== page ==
Catch up with the first in this year’s look-back, The Gigs, right here and stay tuned next week as the Essential Listening series continues with 20 of our favourite tracks of 2014.
In the build-up to Christmas you’ll find videos selected by our award winning founder Paul Bachmann, tracks picked out by editor Dave Smith, and favourite albums personally selected by our staff as Live4ever’s Essential Listening 2014 series gets underway today. To start, our writers and photographers have put their collective heads together to help shape our Essential Gigs of the year, showcasing live reviews, galleries and interviews from a year of Live4ever featured shows in both the US and UK.
Amongst those making the cut is the ‘intimacy and skeletal delivery’ of Jake Bugg live in New York, The Jim Jones Revue saying farewell by ‘grabbing the lapels and screaming directly into the crowd’ at the Leeds Brudenell Social Club, and Embrace performing on an ‘emotionally-charged night’ upon their return to Manchester. You can discover the features in all their glorious entireties by clicking on each individual link.
As well as me we have Sonny Greaves on drums, Ali Hetherington on bass and piano, Tom Julian-Jones on harmonica and Chloee Christmas on backing vocals.
During the past twenty five years McNamee has dabbled in music, management, and most recently film with outstanding success. The Bronx native has been described as ‘the epitome of a NYC badass'; wherever he goes he brings a hardworking attitude and an effortlessly cool demeanor with him.
By way of introduction, if it’s needed, McNamee is perhaps best known as the director of operations at New York City’s world famous Webster Hall venue. He is also the owner and visionary behind East Village Social – a bar on St. Marks Place and, in addition to being a successful entrepreneur, he now also has a budding acting career and will feature as a co-star on an episode of USA Network’s ‘White Collar’.
It’s one of the most apocryphal gig stories of all time: the Sex Pistols‘ first visit to Manchester, on June 4th 1976, was played to an audience which included the likes of Howard Devoto, Peter Hook, Bernard Sumner, in fact, anyone who was to become anyone in the city’s incendiary new musical landscape.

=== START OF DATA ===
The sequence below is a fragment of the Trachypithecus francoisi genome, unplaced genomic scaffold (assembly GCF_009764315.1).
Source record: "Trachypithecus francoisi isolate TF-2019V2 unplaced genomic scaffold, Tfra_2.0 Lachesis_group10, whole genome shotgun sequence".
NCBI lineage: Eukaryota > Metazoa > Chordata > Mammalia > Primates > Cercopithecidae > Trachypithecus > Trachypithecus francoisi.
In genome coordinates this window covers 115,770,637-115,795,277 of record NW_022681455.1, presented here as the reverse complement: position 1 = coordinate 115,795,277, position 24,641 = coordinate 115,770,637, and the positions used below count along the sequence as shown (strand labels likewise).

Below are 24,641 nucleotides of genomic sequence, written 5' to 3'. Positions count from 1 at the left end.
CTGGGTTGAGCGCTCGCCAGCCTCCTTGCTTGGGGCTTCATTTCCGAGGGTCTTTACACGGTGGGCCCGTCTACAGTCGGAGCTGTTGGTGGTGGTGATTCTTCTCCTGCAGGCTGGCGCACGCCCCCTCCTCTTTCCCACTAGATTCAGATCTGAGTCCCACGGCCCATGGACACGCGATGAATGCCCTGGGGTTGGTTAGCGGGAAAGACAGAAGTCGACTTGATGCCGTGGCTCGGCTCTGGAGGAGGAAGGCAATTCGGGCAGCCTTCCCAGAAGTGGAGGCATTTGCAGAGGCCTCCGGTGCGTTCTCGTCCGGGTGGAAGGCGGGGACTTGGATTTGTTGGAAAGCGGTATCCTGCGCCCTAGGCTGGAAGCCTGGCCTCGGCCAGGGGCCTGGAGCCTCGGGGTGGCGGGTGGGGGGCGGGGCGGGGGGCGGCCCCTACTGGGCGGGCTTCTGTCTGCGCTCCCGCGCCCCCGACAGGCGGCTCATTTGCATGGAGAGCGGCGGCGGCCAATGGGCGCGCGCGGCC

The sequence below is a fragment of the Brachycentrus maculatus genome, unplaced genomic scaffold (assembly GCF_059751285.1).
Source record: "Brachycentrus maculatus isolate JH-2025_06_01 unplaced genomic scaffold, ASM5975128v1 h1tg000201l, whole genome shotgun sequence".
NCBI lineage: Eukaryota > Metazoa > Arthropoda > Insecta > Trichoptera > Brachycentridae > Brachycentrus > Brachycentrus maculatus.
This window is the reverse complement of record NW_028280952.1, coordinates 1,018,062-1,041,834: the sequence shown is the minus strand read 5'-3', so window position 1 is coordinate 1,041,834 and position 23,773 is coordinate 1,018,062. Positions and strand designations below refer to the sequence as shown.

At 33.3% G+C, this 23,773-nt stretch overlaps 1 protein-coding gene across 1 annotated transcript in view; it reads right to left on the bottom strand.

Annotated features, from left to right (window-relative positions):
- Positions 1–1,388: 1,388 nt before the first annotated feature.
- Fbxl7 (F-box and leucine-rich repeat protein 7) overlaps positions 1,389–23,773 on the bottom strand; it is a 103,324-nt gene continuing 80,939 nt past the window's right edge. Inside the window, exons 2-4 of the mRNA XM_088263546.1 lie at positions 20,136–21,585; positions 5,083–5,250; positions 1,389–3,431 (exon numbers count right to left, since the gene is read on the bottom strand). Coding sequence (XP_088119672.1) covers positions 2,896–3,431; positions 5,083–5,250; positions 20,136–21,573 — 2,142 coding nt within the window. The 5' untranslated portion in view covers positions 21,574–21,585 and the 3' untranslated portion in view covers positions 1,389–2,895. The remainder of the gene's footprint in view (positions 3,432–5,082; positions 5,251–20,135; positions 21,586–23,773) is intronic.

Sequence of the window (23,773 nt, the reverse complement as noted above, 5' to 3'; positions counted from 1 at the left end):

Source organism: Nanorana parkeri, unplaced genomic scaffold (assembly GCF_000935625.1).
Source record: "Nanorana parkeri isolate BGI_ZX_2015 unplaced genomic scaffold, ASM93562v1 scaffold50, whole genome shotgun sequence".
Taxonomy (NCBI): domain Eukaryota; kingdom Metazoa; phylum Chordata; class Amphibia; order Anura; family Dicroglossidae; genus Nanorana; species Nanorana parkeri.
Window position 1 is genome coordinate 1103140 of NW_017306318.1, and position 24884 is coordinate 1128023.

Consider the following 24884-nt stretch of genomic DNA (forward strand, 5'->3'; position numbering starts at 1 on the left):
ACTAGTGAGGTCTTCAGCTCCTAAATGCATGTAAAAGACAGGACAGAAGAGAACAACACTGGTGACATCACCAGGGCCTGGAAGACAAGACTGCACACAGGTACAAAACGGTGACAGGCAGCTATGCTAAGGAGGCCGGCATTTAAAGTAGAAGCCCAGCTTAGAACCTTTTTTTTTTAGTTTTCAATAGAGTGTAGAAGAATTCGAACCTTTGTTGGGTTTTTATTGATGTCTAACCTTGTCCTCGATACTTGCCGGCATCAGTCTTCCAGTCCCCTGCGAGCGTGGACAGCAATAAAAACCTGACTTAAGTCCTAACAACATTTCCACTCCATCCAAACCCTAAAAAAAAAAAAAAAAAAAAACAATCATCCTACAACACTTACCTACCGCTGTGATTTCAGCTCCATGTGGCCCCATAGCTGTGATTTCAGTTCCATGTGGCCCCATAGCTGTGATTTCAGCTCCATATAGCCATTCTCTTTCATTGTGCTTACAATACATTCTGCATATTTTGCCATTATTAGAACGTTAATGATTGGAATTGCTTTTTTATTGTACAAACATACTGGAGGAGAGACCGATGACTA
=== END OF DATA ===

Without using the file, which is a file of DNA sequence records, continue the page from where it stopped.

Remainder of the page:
From that full stop came a dominance of British music that was to span post-punk to acid house and everything in between, all delivered with an acidic Northern deadpan and a sneering distrust of all things metropolitan. It was a gig which unquestionably architected two decades of British music psyche.
Across the Pennines however, the impact of the Pistols’ dates in places like Leeds (one of the few gigs not cancelled on the Never Mind The Bollocks tour), Huddersfield, Keighley and Doncaster was less profound. True, both Gang Of Four and The Mekons were inspired indirectly by punk’s brief flurry of free-thinking, but for the most part of the decade that followed the invasion of John Lydon‘s ‘The Idiot-Savant’ brand of anarchism, the area remained a backwater in almost every sense of the word.
Throughout those barren years of being goaded from down the M62 with disparaging comments about Black Lace and The Grumbleweeds, The Wedding Present were pretty much the only thing worth living for. A four piece consisting of singer/guitarist David Gedge, Shaun Charman, Keith Gregory and Pete ‘Grapper’ Solowka, they were the first band on which Leeds especially could pin its hopes. An act with the hardcore ferocity of Husker Du but the pathos of Crossroads, they were also darlings of John Peel like The Undertones were, but still underground enough to be playing to 200 people in a pub back room whilst stoically releasing records on their own label. DIY but partially made so by a lack of options.